Malcolm Middleton: Summer of ’13 – album review
Malcolm Middleton – Summer of ’13 (Nude Records)
May 27th 2016
Former Arab Strap member Malcolm Middleton releases his first solo record in nine years. Louder Than War’s Dave Beech reviews.
Despite a complete unfamiliarity with the work of Arab Strap, Malcolm Middleton’s solo material is something that’s been on my periphery for almost a decade now. Seemingly built around a deft balance of hope and hopelessness, Middleton’s usual solo fare dealt in feelings of the downtrodden and the desperate, all offset by major key meanderings. It’s somewhat of a pleasant surprise then, that Summer of ’13, his first solo outing in nine years, harbours a sunnier disposition than previous offerings, allowing optimism only previously hinted at, to flourish.
“When you reach rock bottom artistically, and I believe I have done on occasion. Then the only way from there is up”. Says Middleton of the record. A seemingly obvious sentiment that may be, at least for those of us fortunate enough never to have been there. For Middleton however, it’s more than that. It’s a statement of intent. An aphorism. Not just a new direction, but arguably a new beginning also.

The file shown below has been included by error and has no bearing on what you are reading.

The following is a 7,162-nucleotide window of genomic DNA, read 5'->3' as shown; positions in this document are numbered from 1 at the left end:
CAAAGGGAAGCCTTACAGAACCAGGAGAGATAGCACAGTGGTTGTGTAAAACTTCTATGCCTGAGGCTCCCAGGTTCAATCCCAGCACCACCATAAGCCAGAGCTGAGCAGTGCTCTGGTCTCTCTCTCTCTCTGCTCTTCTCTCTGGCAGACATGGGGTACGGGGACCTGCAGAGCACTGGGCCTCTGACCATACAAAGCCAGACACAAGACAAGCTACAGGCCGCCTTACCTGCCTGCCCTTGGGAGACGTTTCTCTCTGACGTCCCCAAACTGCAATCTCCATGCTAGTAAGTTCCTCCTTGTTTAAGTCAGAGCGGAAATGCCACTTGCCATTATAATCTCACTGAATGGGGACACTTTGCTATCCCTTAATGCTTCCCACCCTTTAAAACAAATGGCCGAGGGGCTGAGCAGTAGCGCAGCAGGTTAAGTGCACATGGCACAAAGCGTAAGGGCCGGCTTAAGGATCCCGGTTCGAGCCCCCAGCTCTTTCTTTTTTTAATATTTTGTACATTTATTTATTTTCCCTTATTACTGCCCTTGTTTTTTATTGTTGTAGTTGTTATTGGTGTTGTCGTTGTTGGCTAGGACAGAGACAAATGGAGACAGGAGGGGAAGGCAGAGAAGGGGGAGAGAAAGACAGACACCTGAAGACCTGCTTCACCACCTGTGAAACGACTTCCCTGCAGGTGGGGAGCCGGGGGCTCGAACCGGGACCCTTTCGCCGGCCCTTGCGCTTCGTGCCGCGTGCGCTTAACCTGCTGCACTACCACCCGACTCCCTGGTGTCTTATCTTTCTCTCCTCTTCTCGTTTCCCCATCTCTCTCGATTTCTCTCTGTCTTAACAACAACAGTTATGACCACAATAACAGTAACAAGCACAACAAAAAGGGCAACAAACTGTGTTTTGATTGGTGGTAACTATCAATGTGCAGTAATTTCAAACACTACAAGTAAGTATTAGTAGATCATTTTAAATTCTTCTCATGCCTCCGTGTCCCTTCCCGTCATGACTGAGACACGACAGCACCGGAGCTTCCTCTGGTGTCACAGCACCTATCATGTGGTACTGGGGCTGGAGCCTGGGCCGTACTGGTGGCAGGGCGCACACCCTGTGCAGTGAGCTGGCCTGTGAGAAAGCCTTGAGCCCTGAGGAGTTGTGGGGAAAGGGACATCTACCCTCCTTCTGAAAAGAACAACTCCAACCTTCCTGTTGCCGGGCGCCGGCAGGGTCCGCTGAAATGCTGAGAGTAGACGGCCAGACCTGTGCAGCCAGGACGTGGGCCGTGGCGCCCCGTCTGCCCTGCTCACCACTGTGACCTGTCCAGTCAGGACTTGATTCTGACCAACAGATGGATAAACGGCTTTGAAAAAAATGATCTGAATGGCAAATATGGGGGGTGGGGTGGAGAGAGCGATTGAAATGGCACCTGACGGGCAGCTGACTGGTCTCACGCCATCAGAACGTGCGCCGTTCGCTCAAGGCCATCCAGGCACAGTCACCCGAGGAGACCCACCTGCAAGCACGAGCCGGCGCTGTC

And it’s evident from the outset. Opener Steps is a wonky pop number replete with synth squelches and pitch bends, while You & I casts a romantic veil over feelings of anxiety, backboned by a pulsating bass, fleshed out by its glossy synth hooks. Such emphasis on upbeat electronics might feel a little out of character, but coupled with Middleton’s more optimistic outlook and the record’s sleek pop production, it makes perfect sense.
There are occasions where the more traditional indie is brought to the fore, but even then they’re subject to a certain degree of electronic noodling. Halfway point and highlight Like John Lennon Said for instance, builds innocuously until a wonky pitch bend becomes a pervasive drone. Summer of ’13 is another such occasion. A rolling drumbeat works as an ever-present anchor as the track becomes progressively more fractured and fucked with. Subject to fleeting changes of tempo, pitch, tone, sometimes focused on just a single instrument/track, it’s arguably the record’s most off-kilter moment, but still retains a tangible level of melody and pop polish.
In leaving behind the depression and neurosis, at least for the most part, Middleton has created an album of shimmering pop proportions, not just retaining the nuance of his previous works, but transferring them to a more electronically ambitious medium. If earlier albums for pop for the downbeat and the despondent, then Summer of ’13 is just ashamedly pop. And it couldn’t be better for it.